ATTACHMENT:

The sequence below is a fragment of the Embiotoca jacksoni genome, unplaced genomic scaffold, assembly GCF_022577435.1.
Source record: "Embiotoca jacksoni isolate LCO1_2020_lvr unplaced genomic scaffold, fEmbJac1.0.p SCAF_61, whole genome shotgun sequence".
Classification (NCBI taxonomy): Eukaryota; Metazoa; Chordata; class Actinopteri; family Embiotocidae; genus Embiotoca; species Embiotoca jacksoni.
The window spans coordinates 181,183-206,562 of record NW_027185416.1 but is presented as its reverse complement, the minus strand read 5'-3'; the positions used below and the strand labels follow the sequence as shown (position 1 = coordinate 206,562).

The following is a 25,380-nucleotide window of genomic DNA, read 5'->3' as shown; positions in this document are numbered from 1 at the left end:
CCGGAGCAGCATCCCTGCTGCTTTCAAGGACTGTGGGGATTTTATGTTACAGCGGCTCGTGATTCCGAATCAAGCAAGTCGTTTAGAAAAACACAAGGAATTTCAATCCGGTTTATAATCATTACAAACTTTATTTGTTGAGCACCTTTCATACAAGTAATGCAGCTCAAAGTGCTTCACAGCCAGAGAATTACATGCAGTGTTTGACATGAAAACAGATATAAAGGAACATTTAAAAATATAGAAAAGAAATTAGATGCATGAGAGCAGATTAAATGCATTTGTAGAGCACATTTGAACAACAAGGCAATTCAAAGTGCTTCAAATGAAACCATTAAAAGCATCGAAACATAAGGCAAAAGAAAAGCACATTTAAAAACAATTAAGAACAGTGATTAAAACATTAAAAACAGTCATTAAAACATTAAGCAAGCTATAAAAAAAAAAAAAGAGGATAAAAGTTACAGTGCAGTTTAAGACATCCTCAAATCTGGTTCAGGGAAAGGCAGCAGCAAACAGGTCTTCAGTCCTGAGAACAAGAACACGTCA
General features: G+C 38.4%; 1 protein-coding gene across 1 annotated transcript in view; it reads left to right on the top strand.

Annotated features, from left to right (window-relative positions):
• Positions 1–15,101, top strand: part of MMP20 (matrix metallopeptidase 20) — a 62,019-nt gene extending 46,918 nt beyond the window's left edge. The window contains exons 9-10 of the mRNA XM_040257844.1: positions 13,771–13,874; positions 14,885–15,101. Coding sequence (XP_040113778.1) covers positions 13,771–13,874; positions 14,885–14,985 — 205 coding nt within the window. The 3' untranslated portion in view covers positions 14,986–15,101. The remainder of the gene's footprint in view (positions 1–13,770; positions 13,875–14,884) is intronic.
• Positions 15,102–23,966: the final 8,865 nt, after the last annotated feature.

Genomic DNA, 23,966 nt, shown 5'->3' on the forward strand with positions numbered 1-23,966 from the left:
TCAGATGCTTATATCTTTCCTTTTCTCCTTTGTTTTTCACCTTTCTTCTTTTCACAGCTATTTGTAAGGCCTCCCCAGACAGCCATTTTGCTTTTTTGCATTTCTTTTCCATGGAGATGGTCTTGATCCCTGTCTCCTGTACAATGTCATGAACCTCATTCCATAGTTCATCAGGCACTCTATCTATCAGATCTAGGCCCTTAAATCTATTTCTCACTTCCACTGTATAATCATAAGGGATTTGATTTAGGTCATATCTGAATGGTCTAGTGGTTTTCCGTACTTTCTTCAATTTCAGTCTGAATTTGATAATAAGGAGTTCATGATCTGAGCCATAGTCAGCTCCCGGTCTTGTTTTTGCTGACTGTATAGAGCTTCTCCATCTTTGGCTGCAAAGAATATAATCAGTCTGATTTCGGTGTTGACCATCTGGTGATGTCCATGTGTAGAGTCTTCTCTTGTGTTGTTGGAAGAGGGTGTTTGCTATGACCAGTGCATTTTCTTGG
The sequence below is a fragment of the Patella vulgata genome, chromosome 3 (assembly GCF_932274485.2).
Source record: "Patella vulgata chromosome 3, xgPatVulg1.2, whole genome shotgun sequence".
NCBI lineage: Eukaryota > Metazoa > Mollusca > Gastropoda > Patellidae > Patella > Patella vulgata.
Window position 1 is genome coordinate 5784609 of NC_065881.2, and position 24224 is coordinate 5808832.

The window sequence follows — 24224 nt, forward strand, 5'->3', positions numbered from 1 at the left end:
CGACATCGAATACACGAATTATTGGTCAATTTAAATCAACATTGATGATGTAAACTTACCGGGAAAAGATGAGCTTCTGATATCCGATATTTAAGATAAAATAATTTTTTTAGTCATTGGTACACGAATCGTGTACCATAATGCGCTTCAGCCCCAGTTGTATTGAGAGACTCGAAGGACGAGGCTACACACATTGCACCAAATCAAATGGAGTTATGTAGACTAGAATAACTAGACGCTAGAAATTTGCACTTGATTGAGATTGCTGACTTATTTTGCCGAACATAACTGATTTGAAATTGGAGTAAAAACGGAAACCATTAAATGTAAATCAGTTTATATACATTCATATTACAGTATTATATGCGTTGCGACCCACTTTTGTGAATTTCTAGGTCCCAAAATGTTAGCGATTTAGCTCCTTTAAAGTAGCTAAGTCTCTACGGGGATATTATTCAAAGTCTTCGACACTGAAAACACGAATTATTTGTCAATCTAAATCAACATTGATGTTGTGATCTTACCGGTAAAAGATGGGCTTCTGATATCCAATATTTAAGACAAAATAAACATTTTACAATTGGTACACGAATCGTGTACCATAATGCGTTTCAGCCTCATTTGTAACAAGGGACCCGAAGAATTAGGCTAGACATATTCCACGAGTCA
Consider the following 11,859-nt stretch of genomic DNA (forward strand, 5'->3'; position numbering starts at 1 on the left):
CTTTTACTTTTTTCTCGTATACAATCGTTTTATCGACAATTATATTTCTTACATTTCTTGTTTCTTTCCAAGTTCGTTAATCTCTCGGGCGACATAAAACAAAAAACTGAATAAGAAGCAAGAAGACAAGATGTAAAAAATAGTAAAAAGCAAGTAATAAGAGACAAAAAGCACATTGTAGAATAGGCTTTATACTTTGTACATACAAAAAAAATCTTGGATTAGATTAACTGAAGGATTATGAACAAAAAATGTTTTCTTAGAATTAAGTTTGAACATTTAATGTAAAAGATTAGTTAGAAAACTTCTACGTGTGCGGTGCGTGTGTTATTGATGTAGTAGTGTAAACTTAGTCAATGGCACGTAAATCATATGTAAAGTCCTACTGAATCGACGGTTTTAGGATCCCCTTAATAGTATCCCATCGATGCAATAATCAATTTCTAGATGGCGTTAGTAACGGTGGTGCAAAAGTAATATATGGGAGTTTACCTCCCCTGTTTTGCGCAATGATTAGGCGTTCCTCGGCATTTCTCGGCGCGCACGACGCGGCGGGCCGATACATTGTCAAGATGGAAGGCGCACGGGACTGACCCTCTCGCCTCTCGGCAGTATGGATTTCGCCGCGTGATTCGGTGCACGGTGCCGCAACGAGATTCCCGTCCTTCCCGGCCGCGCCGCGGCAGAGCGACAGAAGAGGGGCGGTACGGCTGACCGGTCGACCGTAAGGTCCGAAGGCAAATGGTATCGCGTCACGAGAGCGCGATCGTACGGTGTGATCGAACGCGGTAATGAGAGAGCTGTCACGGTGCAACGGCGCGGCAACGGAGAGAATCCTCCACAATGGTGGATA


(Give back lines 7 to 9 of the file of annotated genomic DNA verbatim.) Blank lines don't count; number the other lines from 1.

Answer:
General features: G+C 38.4%; 1 protein-coding gene across 1 annotated transcript in view; it reads left to right on the top strand.

Annotated features, from left to right (window-relative positions):
• Positions 1–15,101, top strand: part of MMP20 (matrix metallopeptidase 20) — a 62,019-nt gene extending 46,918 nt beyond the window's left edge. The window contains exons 9-10 of the mRNA XM_040257844.1: positions 13,771–13,874; positions 14,885–15,101. Coding sequence (XP_040113778.1) covers positions 13,771–13,874; positions 14,885–14,985 — 205 coding nt within the window. The 3' untranslated portion in view covers positions 14,986–15,101. The remainder of the gene's footprint in view (positions 1–13,770; positions 13,875–14,884) is intronic.